Search form

Two District of Columbia Agencies Will Enforce New Protections for Pregnant Workers

By Teresa Burke Wright
  • June 3, 2015

The District of Columbia Office of Human Rights (OHR) and the District of Columbia Department of Employment Services (DOES) announced on June 1, 2015, a joint effort to investigate and enforce the Protecting Pregnant Workers Fairness Act of 2014 (“PPWFA” or “Act”). An individual may now file a PPWFA complaint with either OHR or DOES.

The PPWFA, which became effective on March 3, 2015, requires employers to provide reasonable accommodations to employees affected by pregnancy, childbirth, breastfeeding, and related medical conditions. The law also prohibits employers from requiring an employee to take leave if it is possible for the employee to continue working with reasonable accommodation. (For more information, see our article, District of Columbia Increases Protections for Pregnant Workers.) 

OHR is responsible for mediating, investigating, and making preliminary recommendations about whether an employer violated the Act. DOES is responsible for reviewing those recommendations, making final determinations of violations of the Act, and imposing and enforcing penalties. 

To comply with the Act, employers should: 

(1)  Post the newly issued notice of employee rights immediately; 

(2)  Provide a written notice of the right to a reasonable accommodation under the Act:

i.  To new employees at the start of their employment;

ii.  To existing employees by July 1, 2015; and

iii. To an employee who gives notice of pregnancy or related condition within 10 days of receiving the notice. 

A PPWFA fact sheet and workplace posters (in English and Spanish) have been issued. These are available on OHR’s website:http://ohr.dc.gov/page/pregnantworkers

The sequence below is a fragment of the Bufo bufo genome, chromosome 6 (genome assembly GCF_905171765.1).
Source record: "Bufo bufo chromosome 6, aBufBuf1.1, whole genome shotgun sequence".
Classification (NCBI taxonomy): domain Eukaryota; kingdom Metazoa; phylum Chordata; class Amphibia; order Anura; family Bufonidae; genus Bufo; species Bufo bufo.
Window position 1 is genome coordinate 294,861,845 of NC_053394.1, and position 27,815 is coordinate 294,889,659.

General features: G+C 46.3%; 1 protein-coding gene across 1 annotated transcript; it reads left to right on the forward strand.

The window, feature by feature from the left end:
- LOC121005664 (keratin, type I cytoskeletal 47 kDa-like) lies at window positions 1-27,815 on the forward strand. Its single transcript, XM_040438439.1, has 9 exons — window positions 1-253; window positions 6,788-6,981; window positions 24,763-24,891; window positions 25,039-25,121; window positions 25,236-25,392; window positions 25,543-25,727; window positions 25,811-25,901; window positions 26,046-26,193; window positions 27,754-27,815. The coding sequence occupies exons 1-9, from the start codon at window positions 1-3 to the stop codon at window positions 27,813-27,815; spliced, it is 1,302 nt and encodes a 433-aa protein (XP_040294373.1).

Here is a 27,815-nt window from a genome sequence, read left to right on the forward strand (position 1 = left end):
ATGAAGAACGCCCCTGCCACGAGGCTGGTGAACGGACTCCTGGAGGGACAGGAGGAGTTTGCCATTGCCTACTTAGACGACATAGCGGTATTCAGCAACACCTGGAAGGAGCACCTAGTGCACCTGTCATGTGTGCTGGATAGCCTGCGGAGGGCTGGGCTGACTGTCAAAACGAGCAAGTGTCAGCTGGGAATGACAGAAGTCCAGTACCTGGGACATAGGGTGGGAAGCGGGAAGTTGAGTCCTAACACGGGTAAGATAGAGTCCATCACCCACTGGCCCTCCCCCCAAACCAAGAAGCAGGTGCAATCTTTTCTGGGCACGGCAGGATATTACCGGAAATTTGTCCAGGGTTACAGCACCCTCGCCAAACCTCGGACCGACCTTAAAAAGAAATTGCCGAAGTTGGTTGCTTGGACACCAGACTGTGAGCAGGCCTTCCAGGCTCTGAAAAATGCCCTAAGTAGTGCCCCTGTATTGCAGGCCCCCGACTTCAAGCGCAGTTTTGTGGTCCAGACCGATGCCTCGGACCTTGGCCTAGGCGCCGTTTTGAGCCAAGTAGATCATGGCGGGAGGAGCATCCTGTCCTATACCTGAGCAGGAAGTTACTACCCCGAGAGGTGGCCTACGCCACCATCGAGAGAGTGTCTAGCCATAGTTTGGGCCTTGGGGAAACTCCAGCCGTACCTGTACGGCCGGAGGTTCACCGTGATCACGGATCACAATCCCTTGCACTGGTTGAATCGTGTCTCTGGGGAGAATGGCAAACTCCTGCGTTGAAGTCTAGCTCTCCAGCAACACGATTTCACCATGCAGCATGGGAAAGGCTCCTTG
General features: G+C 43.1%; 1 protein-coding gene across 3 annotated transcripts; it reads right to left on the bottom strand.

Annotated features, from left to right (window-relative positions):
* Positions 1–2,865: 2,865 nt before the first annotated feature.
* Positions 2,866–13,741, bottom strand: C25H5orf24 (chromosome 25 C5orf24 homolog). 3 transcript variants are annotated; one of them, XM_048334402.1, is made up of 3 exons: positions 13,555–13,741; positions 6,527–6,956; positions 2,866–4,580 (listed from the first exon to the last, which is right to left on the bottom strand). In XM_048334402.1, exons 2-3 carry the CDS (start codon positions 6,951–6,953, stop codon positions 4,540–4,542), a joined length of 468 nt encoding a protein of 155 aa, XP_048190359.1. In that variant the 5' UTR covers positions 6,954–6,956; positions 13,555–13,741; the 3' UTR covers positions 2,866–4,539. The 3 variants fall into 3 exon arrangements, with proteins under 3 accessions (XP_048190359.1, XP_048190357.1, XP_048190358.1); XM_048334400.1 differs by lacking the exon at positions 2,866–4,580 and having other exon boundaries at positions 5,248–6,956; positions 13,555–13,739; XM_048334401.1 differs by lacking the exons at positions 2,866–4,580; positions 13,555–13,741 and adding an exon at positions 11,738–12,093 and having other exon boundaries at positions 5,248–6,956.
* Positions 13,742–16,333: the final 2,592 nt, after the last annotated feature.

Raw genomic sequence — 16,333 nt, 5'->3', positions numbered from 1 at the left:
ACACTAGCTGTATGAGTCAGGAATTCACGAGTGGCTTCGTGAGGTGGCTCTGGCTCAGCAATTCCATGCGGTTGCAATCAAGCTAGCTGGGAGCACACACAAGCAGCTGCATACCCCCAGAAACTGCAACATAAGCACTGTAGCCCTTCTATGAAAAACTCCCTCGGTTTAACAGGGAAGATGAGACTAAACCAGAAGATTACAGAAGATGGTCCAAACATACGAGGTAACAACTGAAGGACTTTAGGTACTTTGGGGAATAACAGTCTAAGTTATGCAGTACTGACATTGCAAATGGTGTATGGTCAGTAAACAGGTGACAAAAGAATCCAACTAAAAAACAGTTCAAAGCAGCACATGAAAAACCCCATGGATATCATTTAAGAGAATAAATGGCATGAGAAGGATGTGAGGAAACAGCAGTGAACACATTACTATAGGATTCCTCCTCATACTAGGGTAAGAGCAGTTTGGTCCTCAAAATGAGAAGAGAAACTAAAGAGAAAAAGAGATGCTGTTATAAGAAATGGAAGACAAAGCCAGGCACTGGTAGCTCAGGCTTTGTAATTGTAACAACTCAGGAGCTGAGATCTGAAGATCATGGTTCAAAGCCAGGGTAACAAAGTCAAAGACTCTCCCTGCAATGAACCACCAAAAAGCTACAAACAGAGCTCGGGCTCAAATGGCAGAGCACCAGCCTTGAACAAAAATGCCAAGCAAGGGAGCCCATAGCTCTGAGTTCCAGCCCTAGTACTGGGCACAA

Jackson Lewis attorneys are available to assist employers with questions about the new law’s requirements and provide compliance assistance.

©2015 Jackson Lewis P.C. This material is provided for informational purposes only. It is not intended to constitute legal advice nor does it create a client-lawyer relationship between Jackson Lewis and any recipient. Recipients should consult with counsel before taking any actions based on the information contained within this material. This material may be considered attorney advertising in some jurisdictions. Prior results do not guarantee a similar outcome.

Reproduction of this material in whole or in part is prohibited without the express prior written consent of Jackson Lewis P.C., a law firm that built its reputation on providing workplace law representation to management. Founded in 1958, the firm has grown to more than 900 attorneys in major cities nationwide serving clients across a wide range of practices and industries including government relations, healthcare and sports law. More information about Jackson Lewis can be found at www.jacksonlewis.com.

See AllRelated Articles You May Like

August 23, 2019

New York Revises Employment Protections for Domestic Violence Victims, Adds Accommodation Obligations

August 23, 2019

New York has amended its Human Rights Law to expand protection from employment discrimination for victims of domestic violence. Signed by Governor Andrew Cuomo on August 20, 2019, the new law amends the New York State Human Rights Law with respect to victims of domestic violence. It also requires employers to provide reasonable... Read More

August 21, 2019

Oregon Governor Signs Paid Family and Medical Leave Law

August 21, 2019

Oregon’s paid family and medical leave law was signed by Governor Kate Brown on August 9, 2019. Eligible workers will be permitted to take up to 12 weeks of paid leave under the new law beginning January 1, 2023. The bill (HB 2005) was passed by the state legislature at the end of June. When the law goes into effect, Oregon will... Read More

August 2, 2019

Puerto Rico Enacts Leave for Victims of Domestic Violence, Sexual Harassment and Assault

August 2, 2019

Employees in Puerto Rico may take up to 15 days of unpaid leave each calendar year to address situations related to domestic or gender-based violence, child abuse, sexual harassment in employment, sexual assault, lewd acts, or felony stalking under a new law. The new “Special Leave” is in addition to any other leave to which the employee... Read More